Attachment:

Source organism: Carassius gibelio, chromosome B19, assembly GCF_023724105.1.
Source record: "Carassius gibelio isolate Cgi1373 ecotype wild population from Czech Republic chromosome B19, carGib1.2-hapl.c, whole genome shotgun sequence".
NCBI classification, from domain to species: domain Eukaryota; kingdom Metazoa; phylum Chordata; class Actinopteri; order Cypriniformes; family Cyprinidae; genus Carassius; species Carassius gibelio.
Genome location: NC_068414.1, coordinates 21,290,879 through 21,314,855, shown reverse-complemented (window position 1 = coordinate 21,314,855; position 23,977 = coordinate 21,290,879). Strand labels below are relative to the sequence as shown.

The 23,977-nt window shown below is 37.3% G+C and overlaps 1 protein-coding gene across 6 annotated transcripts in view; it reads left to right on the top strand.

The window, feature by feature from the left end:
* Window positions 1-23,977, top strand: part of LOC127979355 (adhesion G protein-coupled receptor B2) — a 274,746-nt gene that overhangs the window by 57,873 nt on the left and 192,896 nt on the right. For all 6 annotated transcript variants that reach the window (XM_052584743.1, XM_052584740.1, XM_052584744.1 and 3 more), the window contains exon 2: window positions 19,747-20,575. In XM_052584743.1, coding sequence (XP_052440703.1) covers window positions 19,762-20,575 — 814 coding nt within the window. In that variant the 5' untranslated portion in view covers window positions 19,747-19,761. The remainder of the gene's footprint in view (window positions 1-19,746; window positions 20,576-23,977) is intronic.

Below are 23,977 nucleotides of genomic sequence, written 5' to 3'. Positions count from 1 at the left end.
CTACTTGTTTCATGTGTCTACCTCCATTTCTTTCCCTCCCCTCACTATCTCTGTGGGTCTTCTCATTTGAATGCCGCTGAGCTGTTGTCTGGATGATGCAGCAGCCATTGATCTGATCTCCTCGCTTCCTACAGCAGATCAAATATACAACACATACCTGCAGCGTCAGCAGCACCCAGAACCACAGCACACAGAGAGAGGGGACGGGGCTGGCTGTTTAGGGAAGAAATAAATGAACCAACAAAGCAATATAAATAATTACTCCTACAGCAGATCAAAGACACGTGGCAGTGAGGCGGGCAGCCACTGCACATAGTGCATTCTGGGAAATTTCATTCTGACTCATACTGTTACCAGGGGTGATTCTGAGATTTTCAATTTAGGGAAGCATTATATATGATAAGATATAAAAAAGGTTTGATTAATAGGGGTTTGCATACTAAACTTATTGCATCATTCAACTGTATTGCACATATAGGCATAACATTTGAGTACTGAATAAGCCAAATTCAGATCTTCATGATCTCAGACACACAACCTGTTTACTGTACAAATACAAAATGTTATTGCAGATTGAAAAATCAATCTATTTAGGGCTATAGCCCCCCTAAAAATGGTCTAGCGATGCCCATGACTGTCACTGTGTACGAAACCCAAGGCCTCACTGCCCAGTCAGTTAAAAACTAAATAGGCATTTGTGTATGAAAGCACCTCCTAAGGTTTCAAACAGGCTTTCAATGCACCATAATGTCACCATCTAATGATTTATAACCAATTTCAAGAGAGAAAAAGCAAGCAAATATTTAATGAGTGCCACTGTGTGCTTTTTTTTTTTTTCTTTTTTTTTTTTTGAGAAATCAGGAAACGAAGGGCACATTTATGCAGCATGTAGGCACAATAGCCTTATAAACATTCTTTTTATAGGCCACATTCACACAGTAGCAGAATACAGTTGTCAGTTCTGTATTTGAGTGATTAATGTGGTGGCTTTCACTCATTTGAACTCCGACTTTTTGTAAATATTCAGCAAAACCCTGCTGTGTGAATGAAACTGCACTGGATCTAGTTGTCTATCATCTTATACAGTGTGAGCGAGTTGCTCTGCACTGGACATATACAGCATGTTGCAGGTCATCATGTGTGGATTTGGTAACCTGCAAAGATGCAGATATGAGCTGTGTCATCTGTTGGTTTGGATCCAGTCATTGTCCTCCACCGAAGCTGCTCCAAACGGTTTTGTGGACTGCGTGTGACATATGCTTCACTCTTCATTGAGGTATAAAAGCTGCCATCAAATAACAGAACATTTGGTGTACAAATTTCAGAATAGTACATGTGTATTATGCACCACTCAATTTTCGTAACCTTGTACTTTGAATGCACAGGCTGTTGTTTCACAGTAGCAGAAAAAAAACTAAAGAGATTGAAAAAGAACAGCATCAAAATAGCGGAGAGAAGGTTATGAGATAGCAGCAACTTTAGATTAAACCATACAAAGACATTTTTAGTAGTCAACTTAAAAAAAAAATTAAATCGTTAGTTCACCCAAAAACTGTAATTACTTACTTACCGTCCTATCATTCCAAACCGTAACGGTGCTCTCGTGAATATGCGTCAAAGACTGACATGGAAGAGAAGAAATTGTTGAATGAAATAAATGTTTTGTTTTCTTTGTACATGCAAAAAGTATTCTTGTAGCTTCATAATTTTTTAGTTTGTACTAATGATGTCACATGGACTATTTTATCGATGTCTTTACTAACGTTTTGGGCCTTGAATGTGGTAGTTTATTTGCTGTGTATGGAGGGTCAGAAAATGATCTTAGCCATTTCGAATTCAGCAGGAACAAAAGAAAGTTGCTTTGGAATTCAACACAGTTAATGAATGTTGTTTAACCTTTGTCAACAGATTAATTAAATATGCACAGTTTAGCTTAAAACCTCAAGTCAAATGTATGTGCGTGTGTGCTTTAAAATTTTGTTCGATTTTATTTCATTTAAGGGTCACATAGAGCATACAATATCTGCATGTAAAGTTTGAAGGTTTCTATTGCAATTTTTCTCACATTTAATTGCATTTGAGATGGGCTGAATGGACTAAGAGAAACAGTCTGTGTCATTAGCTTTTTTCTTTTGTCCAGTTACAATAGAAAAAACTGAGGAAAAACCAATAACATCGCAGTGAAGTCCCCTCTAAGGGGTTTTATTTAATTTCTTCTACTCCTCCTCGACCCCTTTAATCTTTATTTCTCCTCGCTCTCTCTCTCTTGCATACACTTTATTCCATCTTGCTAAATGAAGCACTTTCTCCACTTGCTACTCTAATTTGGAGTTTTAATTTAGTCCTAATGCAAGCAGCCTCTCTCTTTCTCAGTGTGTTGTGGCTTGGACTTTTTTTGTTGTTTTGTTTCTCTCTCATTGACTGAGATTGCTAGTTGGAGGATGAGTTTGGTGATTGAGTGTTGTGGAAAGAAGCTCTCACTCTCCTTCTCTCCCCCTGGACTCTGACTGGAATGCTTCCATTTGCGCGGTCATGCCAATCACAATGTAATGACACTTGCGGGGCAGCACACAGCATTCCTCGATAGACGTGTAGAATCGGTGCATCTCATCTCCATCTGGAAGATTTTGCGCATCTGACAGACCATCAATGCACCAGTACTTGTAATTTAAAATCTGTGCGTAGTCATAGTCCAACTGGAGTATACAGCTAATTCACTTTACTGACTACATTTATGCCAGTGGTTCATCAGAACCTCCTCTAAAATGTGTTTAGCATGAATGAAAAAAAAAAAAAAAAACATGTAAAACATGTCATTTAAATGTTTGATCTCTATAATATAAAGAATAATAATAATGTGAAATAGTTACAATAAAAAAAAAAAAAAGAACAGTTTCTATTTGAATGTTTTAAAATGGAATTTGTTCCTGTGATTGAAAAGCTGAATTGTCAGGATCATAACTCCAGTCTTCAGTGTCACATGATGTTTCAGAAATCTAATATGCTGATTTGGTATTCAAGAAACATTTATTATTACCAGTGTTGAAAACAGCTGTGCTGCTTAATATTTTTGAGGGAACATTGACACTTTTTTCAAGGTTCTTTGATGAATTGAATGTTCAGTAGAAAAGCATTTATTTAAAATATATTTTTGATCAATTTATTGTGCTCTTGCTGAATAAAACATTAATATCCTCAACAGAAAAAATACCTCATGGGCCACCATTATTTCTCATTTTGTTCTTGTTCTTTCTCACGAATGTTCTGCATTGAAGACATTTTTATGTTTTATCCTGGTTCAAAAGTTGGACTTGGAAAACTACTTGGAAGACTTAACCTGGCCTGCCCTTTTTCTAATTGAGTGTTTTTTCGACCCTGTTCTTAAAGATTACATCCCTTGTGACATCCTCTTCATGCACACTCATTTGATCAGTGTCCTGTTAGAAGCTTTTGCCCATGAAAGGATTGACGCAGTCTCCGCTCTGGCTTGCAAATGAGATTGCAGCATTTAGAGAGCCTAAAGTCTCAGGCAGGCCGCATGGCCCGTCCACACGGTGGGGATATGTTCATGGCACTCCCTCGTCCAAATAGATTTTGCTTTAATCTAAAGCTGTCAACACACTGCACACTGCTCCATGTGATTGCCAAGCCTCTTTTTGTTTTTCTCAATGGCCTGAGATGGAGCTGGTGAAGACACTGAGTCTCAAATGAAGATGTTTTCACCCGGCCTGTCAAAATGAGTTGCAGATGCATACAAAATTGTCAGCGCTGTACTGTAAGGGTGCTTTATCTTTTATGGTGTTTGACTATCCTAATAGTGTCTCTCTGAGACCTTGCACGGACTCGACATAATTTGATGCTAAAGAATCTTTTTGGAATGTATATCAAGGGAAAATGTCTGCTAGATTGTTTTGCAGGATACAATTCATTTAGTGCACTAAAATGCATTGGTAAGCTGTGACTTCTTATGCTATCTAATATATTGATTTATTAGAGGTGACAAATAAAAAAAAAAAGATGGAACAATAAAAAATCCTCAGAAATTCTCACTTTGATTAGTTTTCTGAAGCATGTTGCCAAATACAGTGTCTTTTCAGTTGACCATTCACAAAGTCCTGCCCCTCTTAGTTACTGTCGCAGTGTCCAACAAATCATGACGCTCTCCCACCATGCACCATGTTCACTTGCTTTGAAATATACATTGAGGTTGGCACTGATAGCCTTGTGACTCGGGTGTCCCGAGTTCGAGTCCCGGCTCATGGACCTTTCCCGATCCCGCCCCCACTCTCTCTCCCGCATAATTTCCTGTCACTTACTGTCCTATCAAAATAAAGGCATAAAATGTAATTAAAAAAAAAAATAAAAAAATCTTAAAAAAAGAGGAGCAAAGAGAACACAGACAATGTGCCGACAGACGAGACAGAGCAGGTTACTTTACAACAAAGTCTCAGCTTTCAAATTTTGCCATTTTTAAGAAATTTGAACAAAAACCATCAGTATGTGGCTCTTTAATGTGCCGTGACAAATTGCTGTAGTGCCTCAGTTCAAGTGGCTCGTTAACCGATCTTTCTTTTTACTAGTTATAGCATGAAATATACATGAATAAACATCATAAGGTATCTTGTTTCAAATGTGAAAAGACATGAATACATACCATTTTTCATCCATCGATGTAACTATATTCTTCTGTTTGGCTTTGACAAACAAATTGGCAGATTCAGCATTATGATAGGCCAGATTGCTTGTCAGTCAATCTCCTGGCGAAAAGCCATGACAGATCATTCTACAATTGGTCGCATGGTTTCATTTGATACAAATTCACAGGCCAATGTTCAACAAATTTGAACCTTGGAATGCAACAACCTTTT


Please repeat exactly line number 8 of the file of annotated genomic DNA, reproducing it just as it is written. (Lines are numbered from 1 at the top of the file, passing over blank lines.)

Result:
Below are 23,977 nucleotides of genomic sequence, written 5' to 3'. Positions count from 1 at the left end.